So far as India is concerned, the indirect tax evasion at the Centre and States level under the erstwhile CENVAT or VAT dispensation had been rampant. The frauds commonly witnessed were of the types described above i.e. carousal frauds (missing trader), bogus traders (invoice Mill’), and false claims for credit or refund.
As noted by Richard M. Bird in his Paper “Review of ‘Principles and Practice of Value Added Taxation: Lessons for Developing Countries (1993): “A VAT invoice is a check written on the Government.”
Needless to say, in a country like India, it is a cakewalk for the tax evaders to encash such checks (cheque) i.e. VAT invoice, and encashing they have been and how?!
ITC under GST regime – Learning from the past experience
Possibly stung by the frauds witnessed in the erstwhile tax regime, the lawmakers have, contrary to the claim of the expanded ITC regime under GST, subjected the availability of ITC to the various conditions and exclusions. As per S.16(1) of the CGST Act, 2017 (‘the Act’) every registered person is entitled to take the ITC on the inputs or input services used or intended to be used by him in the course or furtherance of the business. However, this entitlement to ITC is subject to various conditions, safeguards and restrictions. These conditions – a total 4 (four) – are specified in sub-section (2) of S.16 of the Act and the same are summarised below for ease of reference and understanding:
- The recipient taxpayer is in possession of the tax invoice or debit note or any other specified tax paying documents issued by the supplier in accordance with law [Section 16 (2)(a) refers];
- The recipient taxpayer has received the goods or services or both [Section 16 (2)(b) refers];
- Subject to the provisions of Section 41 or Section 43A, the supplier has discharged the tax liability on the supply made by him, in cash, or by debit to the admissible ITC relating to such supply [Section 16 (2)(c) refers];
- The recipient taxpayer has furnished the Return as prescribed under Section 39 [Section 16 (2)(d) refers].
It must be kept in mind that sub-section (2) starts with a non-obstante clause “Notwithstanding anything contained in this section…” and is thus overriding in nature, as far as other provisions of S.16 are concerned.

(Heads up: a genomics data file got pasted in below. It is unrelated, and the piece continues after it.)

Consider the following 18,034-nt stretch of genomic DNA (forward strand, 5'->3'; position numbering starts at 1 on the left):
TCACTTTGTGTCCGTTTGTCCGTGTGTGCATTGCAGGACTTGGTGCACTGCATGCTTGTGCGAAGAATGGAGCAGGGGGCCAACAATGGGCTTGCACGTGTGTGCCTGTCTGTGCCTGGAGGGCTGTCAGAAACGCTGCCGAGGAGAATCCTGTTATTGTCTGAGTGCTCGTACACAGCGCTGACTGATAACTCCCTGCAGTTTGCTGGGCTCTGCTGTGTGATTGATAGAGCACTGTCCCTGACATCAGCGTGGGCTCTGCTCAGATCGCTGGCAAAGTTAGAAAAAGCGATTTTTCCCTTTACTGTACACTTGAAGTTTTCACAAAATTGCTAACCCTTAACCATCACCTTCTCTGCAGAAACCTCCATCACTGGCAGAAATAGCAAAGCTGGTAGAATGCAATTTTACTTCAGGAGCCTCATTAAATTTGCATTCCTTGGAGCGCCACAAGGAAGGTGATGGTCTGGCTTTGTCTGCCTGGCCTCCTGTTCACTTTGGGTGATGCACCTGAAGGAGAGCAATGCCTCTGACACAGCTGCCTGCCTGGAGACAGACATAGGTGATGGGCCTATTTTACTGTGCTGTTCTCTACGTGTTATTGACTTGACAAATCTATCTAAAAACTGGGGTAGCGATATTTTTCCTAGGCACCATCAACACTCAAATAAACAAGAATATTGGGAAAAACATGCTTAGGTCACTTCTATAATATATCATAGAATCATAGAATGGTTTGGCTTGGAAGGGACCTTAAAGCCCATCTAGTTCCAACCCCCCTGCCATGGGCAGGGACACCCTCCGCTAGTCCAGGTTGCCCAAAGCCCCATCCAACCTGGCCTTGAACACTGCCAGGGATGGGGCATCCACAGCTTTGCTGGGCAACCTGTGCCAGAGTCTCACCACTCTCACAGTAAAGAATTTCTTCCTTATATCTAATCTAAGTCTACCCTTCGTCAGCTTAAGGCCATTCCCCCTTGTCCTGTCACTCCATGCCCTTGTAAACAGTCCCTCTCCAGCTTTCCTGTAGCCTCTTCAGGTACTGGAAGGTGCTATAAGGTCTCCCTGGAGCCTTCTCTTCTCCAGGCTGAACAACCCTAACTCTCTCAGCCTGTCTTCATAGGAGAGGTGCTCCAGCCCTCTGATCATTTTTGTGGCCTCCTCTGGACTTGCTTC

However, despite the above stringent conditions and particularly the condition at clause (c) of S.16(2), the GST regime has, in a short span of less than 4 years, witnessed massive frauds mainly involving missing or vanishing traders, bogus/fake invoices and bogus ITC and/or refunds. The alarming frequency and sheer magnitude of these frauds have been a cause of serious concern for the GST Council. Alarmed with this gargantuan level of tax frauds/evasion practiced by some dishonest elements and with a view to put a clamp on these frauds, yet another stringent/strict condition has been prescribed for the availment of ITC vide clause (aa) inserted in S. 16(2) of the Act by the Finance Act, 2021. The said clause (aa) reads as under:
“(aa) the details of the invoice or debit note referred to in clause (a) has been furnished by the supplier in the statement of outward supplies and such details have been communicated to the recipient of such invoice or debit note in the manner specified under section 37;”.
While the condition relating to the payment of tax by the supplier so as to entitle the buyer to ITC [see clause (c) of S.16(2)] has already been a cause of concern for taxpayers and a bone of contention between them and the Department, the new condition inserted vide clause (aa) as above will certainly add fuel to the fire. Thankfully, this clause inserted by section 109 of the Finance Act, 2021 is yet to come into force in view of section 1(2)(b) of the Finance Act, 2021. Intertwined with these conditions are the restrictive provisions of Rule 36(4) of the CGST Rules, 2017 (‘the Rules’) and the provisions of Rules 59 and 60 of the Rules governing the FORM GSTR-2A and FORM GSTR-2B. The implications of the aforesaid conditions and other attendant provisions as well as their legality, validity, constitutionality, and maintainability are discussed hereinafter.
[The article is published on “taxindiaonline” on 06.05.2021 under the “Guest Column”]